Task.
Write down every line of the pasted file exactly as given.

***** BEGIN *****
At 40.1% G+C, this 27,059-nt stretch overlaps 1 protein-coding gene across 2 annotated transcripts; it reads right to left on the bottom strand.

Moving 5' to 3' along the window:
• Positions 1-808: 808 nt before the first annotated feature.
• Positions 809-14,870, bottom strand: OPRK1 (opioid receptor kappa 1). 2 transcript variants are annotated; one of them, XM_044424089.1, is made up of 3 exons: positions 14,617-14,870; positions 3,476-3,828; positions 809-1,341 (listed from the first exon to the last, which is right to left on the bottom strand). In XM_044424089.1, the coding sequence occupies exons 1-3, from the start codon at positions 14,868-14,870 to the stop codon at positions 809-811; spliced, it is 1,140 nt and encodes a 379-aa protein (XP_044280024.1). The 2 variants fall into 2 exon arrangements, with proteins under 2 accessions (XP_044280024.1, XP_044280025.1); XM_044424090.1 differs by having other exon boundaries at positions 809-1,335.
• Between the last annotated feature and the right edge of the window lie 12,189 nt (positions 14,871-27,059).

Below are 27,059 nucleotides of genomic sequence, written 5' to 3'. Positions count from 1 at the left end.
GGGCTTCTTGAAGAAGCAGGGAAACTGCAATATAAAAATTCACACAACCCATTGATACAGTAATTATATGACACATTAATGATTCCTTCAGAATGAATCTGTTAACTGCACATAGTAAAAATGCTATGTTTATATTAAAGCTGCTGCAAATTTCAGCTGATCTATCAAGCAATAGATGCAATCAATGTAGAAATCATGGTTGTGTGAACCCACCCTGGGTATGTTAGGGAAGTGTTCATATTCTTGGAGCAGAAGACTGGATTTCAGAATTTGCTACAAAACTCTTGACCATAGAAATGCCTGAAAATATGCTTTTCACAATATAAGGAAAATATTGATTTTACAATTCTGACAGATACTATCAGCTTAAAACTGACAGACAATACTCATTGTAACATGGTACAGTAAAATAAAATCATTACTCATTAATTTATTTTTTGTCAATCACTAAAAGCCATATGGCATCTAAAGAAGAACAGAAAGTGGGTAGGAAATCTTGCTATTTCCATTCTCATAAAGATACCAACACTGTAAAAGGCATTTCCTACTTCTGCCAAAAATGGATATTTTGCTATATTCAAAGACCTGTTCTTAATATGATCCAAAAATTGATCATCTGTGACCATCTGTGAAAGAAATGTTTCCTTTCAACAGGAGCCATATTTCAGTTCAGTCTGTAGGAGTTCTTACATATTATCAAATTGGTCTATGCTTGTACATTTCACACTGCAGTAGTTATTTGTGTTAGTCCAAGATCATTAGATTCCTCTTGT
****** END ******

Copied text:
At 40.1% G+C, this 27,059-nt stretch overlaps 1 protein-coding gene across 2 annotated transcripts; it reads right to left on the bottom strand.

Moving 5' to 3' along the window:
• Positions 1-808: 808 nt before the first annotated feature.
• Positions 809-14,870, bottom strand: OPRK1 (opioid receptor kappa 1). 2 transcript variants are annotated; one of them, XM_044424089.1, is made up of 3 exons: positions 14,617-14,870; positions 3,476-3,828; positions 809-1,341 (listed from the first exon to the last, which is right to left on the bottom strand). In XM_044424089.1, the coding sequence occupies exons 1-3, from the start codon at positions 14,868-14,870 to the stop codon at positions 809-811; spliced, it is 1,140 nt and encodes a 379-aa protein (XP_044280024.1). The 2 variants fall into 2 exon arrangements, with proteins under 2 accessions (XP_044280024.1, XP_044280025.1); XM_044424090.1 differs by having other exon boundaries at positions 809-1,335.
• Between the last annotated feature and the right edge of the window lie 12,189 nt (positions 14,871-27,059).

Below are 27,059 nucleotides of genomic sequence, written 5' to 3'. Positions count from 1 at the left end.
GGGCTTCTTGAAGAAGCAGGGAAACTGCAATATAAAAATTCACACAACCCATTGATACAGTAATTATATGACACATTAATGATTCCTTCAGAATGAATCTGTTAACTGCACATAGTAAAAATGCTATGTTTATATTAAAGCTGCTGCAAATTTCAGCTGATCTATCAAGCAATAGATGCAATCAATGTAGAAATCATGGTTGTGTGAACCCACCCTGGGTATGTTAGGGAAGTGTTCATATTCTTGGAGCAGAAGACTGGATTTCAGAATTTGCTACAAAACTCTTGACCATAGAAATGCCTGAAAATATGCTTTTCACAATATAAGGAAAATATTGATTTTACAATTCTGACAGATACTATCAGCTTAAAACTGACAGACAATACTCATTGTAACATGGTACAGTAAAATAAAATCATTACTCATTAATTTATTTTTTGTCAATCACTAAAAGCCATATGGCATCTAAAGAAGAACAGAAAGTGGGTAGGAAATCTTGCTATTTCCATTCTCATAAAGATACCAACACTGTAAAAGGCATTTCCTACTTCTGCCAAAAATGGATATTTTGCTATATTCAAAGACCTGTTCTTAATATGATCCAAAAATTGATCATCTGTGACCATCTGTGAAAGAAATGTTTCCTTTCAACAGGAGCCATATTTCAGTTCAGTCTGTAGGAGTTCTTACATATTATCAAATTGGTCTATGCTTGTACATTTCACACTGCAGTAGTTATTTGTGTTAGTCCAAGATCATTAGATTCCTCTTGT